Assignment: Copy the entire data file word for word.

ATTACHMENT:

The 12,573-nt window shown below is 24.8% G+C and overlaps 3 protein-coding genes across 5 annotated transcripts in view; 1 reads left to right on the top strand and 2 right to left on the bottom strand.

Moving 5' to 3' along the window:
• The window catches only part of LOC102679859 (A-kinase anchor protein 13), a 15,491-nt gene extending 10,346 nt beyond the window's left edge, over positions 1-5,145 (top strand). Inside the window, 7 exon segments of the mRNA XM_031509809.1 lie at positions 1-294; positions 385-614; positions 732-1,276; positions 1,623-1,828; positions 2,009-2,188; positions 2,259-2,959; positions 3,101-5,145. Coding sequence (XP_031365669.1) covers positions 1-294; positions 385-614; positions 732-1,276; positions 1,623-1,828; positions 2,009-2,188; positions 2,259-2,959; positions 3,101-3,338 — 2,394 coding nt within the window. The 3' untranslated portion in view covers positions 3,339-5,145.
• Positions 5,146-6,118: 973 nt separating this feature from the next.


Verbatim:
The 12,573-nt window shown below is 24.8% G+C and overlaps 3 protein-coding genes across 5 annotated transcripts in view; 1 reads left to right on the top strand and 2 right to left on the bottom strand.

Moving 5' to 3' along the window:
• The window catches only part of LOC102679859 (A-kinase anchor protein 13), a 15,491-nt gene extending 10,346 nt beyond the window's left edge, over positions 1-5,145 (top strand). Inside the window, 7 exon segments of the mRNA XM_031509809.1 lie at positions 1-294; positions 385-614; positions 732-1,276; positions 1,623-1,828; positions 2,009-2,188; positions 2,259-2,959; positions 3,101-5,145. Coding sequence (XP_031365669.1) covers positions 1-294; positions 385-614; positions 732-1,276; positions 1,623-1,828; positions 2,009-2,188; positions 2,259-2,959; positions 3,101-3,338 — 2,394 coding nt within the window. The 3' untranslated portion in view covers positions 3,339-5,145.
• Positions 5,146-6,118: 973 nt separating this feature from the next.